First Five Newsletter: August 22, 2019

First Five
Religious beliefs in the workplace, suspended social media disinformation campaign and more.

First Five Column

Lata Nott reflects on the Department of Labor’s recent proposed rule to allow federal government contractors to make job decisions based on religious beliefs, expanding the scope of the exemption to bolster one aspect of religious freedom while underminig another. Read the column. A plain text version is available here.

News

Public school students in Louisiana and South Dakota will see the motto “In God We Trust” when they return to class this year, in accordance with laws recently passed in both states. These laws have started a national debate about religion in schools and has received push back from some organizations, including the Freedom From Religion Foundation.

Technology

Twitter and Facebook have suspended numerous accounts believed tied to a state-backed disinformation campaign originating from inside China against pro-democracy protesters in Hong Kong. Twitter also announced it will no longer accept advertising from state-controlled news media entities, but has clarified this policy doesn’t apply to taxpayer-funded groups such as independent public broadcasters.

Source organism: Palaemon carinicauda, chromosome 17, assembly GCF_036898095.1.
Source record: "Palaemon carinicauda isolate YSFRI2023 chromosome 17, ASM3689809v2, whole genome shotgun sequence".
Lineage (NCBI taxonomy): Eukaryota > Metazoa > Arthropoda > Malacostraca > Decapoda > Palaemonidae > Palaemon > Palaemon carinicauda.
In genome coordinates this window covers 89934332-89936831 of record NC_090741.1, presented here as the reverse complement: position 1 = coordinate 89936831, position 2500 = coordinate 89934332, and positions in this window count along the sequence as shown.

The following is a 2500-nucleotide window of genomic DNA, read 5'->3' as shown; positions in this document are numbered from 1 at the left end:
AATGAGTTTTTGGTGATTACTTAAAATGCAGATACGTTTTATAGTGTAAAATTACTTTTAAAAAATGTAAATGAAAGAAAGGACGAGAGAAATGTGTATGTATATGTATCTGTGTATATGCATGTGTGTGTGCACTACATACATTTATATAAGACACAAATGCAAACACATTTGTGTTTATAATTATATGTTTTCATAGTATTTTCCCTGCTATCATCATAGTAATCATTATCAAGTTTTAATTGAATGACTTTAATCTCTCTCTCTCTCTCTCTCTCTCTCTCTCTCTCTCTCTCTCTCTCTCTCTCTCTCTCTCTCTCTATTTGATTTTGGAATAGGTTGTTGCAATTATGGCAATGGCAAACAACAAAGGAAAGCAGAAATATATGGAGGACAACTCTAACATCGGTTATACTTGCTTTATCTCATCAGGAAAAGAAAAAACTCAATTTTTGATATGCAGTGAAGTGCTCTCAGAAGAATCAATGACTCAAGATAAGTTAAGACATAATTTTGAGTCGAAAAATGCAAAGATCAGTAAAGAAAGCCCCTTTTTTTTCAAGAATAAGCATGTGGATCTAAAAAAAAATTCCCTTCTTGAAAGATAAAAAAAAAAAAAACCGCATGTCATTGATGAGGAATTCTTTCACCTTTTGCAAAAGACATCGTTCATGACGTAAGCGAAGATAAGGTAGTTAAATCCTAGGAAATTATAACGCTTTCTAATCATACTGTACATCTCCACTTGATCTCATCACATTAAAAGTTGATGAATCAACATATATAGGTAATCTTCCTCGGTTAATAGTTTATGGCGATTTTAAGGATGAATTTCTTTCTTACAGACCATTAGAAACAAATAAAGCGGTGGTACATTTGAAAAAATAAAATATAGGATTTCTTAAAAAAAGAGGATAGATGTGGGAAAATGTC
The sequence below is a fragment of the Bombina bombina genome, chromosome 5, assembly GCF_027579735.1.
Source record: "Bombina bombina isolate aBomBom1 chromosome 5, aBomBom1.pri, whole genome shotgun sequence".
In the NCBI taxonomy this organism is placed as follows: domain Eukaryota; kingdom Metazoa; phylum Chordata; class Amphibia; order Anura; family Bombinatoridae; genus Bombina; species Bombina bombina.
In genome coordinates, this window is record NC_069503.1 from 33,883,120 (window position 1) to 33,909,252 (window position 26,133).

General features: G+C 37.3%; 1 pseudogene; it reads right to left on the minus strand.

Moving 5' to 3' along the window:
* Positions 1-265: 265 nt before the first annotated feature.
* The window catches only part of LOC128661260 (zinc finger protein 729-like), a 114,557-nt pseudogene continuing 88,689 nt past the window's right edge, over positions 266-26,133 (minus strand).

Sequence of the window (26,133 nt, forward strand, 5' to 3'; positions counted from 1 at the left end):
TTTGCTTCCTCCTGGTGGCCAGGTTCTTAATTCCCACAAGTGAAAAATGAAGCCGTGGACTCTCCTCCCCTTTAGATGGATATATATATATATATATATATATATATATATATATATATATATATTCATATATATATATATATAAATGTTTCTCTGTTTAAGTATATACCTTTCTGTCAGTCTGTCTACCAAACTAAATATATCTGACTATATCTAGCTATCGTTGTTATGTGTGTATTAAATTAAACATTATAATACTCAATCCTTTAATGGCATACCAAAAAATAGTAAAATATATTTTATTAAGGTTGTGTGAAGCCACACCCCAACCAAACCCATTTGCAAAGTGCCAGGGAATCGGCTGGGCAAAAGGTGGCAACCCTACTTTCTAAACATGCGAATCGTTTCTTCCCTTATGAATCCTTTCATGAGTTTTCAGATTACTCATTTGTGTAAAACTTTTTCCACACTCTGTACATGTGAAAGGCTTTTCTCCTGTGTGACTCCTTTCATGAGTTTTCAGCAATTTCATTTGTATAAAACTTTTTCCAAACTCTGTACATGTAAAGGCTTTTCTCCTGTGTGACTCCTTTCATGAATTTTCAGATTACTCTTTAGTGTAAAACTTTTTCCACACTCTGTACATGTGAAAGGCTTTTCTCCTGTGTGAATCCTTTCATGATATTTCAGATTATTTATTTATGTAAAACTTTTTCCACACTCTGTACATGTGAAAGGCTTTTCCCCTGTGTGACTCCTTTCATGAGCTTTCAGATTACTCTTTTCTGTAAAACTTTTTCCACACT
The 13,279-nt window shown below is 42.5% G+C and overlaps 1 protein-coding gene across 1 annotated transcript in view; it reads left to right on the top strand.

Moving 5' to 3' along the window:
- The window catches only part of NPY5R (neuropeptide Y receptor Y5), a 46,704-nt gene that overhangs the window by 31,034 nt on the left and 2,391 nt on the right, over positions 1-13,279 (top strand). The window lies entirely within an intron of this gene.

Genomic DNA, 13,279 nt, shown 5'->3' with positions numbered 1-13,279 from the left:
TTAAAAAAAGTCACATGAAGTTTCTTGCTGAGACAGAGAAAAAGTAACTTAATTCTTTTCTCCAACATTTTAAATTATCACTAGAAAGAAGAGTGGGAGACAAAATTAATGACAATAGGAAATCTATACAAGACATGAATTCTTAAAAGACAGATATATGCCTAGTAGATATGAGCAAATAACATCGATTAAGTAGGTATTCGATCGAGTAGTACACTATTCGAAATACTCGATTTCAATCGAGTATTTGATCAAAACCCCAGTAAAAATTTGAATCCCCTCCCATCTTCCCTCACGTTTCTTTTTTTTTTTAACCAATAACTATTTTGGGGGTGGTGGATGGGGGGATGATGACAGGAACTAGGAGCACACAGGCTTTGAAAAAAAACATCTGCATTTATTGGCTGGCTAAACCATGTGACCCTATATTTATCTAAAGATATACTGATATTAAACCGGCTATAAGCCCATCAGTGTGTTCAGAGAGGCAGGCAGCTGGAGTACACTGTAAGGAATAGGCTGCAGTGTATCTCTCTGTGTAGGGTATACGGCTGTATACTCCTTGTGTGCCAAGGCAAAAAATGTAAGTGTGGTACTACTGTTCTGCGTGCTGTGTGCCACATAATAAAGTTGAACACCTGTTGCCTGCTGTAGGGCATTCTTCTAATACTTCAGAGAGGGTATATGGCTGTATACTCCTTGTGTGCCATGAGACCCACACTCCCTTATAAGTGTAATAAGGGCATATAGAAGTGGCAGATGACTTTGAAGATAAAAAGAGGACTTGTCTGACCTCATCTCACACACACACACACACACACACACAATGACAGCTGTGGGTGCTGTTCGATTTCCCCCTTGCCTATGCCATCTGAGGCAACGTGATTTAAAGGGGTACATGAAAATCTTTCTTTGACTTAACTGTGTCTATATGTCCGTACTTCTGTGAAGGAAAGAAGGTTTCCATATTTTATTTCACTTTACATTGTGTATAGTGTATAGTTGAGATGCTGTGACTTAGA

Law

In a significant First Amendment win, the Tennessee Court of Appeals on Friday ruled the state wrongly kept routine public records from multiple agencies secret. The court embraced and strengthened the state’s public records laws and said public documents stay public even when they are ensnared in an ongoing criminal investigation.

Scholarship

A study from Ohio State University comparing different ways of flagging inaccurate social media content found that labeling an article “satire” was uniquely effective. Users were less likely to believe stories labeled as satire, were less likely to share them and saw the source as less credible.

Commentary

Freedom Forum Institute President Gene Policinski writes that the First Amendment protects us from government efforts to silence us because of the content or viewpoint of our speech – and that President Trump violated that protection with encouragement of Israel’s decision to block a planned visit by two U.S. Congress members because of their anti-Israel views. “When the elected chief of our government encourages, endorses and incites an international power — or anyone, anywhere for that matter — to punish Americans for exercising First Amendment freedoms, we ought to object, if not on behalf of Tlaib and Omar, but for ourselves…”


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